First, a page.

Westwood One has also handled sales and advertising for the Sports USA Radio Network since 2009. Notable sports announcers for Dial Global include: Scott Graham, Kevin Harlan, Brad Sham, Dave Sims, Kevin Kugler, John Tautges, John Sadak, Ian Eagle, Tom McCarthy, Chuck Cooperstein, Kevin Calabro, and Dave Ryan. Past personalities include Marv Albert, Howard David, Gary Cohen, and Harry Kalas.

Syndicated news and traffic programming edit

In 2005, Westwood One, Inc. and its traffic subsidiary, Metro Networks, sent several existing officers and directors of Westwood to Canada and Australia to unify a number of helicopter aviation companies that were already providing reports to Westwood One and Metro Networks' affiliates. The result was the formation of the Global Traffic Network, which began taking deliveries of Robinson R44 news helicopters in 2005. The companies signed a three-way content and data sharing agreement in November 2005.[23][24]

See also edit

References edit

  1. ^ socalTECH.com - Sigalert.com Acquired By Westwood One
  2. ^ Kevin Roose (August 1, 2011). "Westwood One and Dial Global to Merge". The New York Times. Retrieved December 26, 2011.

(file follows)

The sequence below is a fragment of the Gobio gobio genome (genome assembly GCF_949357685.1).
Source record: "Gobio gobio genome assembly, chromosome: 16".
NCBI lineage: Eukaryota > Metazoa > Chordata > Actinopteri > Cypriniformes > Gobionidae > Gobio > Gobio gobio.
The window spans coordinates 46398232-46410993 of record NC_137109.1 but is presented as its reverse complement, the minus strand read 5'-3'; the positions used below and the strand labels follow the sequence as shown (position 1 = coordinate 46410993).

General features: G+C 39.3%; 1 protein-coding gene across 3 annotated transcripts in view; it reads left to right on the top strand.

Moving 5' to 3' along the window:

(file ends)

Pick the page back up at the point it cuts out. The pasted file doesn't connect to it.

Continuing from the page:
3. ^ PRNewswire. "A New Name on the Airwaves as the NFL Playoffs Kick Off". Retrieved January 7, 2012.
  4. ^ Ahead Of Cumulus Merger, Dial Global Changing Its Name To Westwood One Forbes, September 4, 2013, "That's why, as of today, Dial Global is renaming itself Westwood One. That's the name of the radio network Dial Global merged with in 2011, and it's still the name better known to civilians used to hearing it read on the air."
  5. ^ Mary Turner - American Forces Radio and Television Archive
  6. ^ "Off The Record" "Mary Turner" site:www.discogs.com
  7. ^ ~Los Angeles Radio People, Where Are They : T-Z
  8. ^ "Off The Record" "Mary Turner" site:www.ebay.com/itm
  9. ^ "Off The Record" "Mary Turner" intitle:Billboard site:books.google.com/books
  10. ^ allintitle:Off The Record Mary Turner site:www.youtube.com/watch
  11. ^ "Norman Pattiz, founder of Westwood One Radio Network has died". Los Angeles Times. December 7, 2022. Retrieved December 8, 2022.
  12. ^ "Westwood One Agrees to Purchase Metro Networks Traffic Report Unit". The Wall Street Journal. June 3, 1999. Retrieved December 8, 2022.
  13. ^ "Westwood One to Buy Mutual Broadcasting From Amway Corp". Los Angeles Times. September 17, 1985. Retrieved November 16, 2022.
  14. ^ New York Post
  15. ^ EDGAR Filing Documents for 0001193125-08-061100
  16. ^ "Westwood is bumped off the New York Stock Exchange". Radio-Info.com. November 18, 2008. Retrieved May 27, 2011.
  17. ^ The Don & Mike Show (archive)
  18. ^ Dennis Miller radio
  19. ^ lovelineshow.com
  20. ^ "Talker Michael Savage wants free of syndicator TRN". Radio-Info.com. December 21, 2010. Retrieved May 27, 2011.
  21. ^ Country Countdown USA
  22. ^ Westwood One - Discogs
  23. ^ Sigalert.com, @iheartmedia.com's traffic information website
  24. ^ SmartRoute Systems

External links edit